UK black graduates hard hit by job crisis
A new report has found that black students are 30 percent less likely to be employed than their white peers in Britain, raising concerns that blacks are being discriminated against in the UK.
According to unpublished material from the Higher Education Statistics Authority, only four out of ten black students were in full-time employment six months after being graduated from university.
Meanwhile, a study conducted by the black employment charity Elevation Networks and the thinktank the Bow Group found that even those blacks who get jobs will earn 9 percent less compared to their white counterparts within five years.
Calling on the British government to develop a "coherent strategy" to tackle the problem, the study of 2,000 black students also revealed that they don't face "a level playing field" in educational and employment opportunities, with over 40 percent saying they anticipated discrimination from employers because of their race.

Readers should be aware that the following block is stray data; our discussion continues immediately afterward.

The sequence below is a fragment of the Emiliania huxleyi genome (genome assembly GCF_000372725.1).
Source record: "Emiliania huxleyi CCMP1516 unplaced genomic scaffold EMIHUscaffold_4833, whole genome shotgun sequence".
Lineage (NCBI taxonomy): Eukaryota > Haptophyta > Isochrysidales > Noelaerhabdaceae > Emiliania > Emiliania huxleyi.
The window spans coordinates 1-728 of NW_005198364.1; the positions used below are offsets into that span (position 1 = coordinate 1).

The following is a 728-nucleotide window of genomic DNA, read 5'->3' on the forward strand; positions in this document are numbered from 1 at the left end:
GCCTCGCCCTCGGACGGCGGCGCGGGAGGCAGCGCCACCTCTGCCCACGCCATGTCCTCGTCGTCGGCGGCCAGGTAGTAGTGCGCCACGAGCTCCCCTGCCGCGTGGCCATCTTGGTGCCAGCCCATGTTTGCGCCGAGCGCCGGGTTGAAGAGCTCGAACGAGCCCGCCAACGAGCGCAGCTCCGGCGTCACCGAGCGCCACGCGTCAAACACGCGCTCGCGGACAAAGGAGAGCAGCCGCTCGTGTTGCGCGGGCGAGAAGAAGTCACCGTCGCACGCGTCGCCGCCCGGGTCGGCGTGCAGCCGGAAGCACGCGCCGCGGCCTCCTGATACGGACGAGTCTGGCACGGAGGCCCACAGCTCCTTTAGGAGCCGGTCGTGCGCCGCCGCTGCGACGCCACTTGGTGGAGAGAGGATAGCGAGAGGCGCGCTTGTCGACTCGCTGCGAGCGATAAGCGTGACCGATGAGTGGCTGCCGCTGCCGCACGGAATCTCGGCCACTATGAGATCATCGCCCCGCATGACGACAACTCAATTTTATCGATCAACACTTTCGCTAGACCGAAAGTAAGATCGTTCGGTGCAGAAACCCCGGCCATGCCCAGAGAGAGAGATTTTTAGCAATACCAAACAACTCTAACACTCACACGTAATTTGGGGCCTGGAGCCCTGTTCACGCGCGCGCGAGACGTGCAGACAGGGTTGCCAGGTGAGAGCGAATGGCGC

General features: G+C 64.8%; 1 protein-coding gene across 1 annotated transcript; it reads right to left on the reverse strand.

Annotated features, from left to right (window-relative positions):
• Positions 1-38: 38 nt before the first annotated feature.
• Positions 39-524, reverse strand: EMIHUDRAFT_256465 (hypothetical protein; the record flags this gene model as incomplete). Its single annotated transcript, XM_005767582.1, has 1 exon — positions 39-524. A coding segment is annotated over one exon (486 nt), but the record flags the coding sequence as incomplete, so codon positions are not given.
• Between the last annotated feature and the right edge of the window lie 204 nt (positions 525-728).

Labour MP Diane Abbott warned that black students were "prisoners of a culture of low expectation", saying, "Employers are now much less likely to take a chance than they were and this is adversely affecting black students."
Last month, Figures provided by the Office for National Statistics (ONS) showed that in the last quarter of 2011 unemployment among black 16- to 24-year-olds stood at 55.9 percent, almost double the 28.8 per cent in the same quarter of 2008.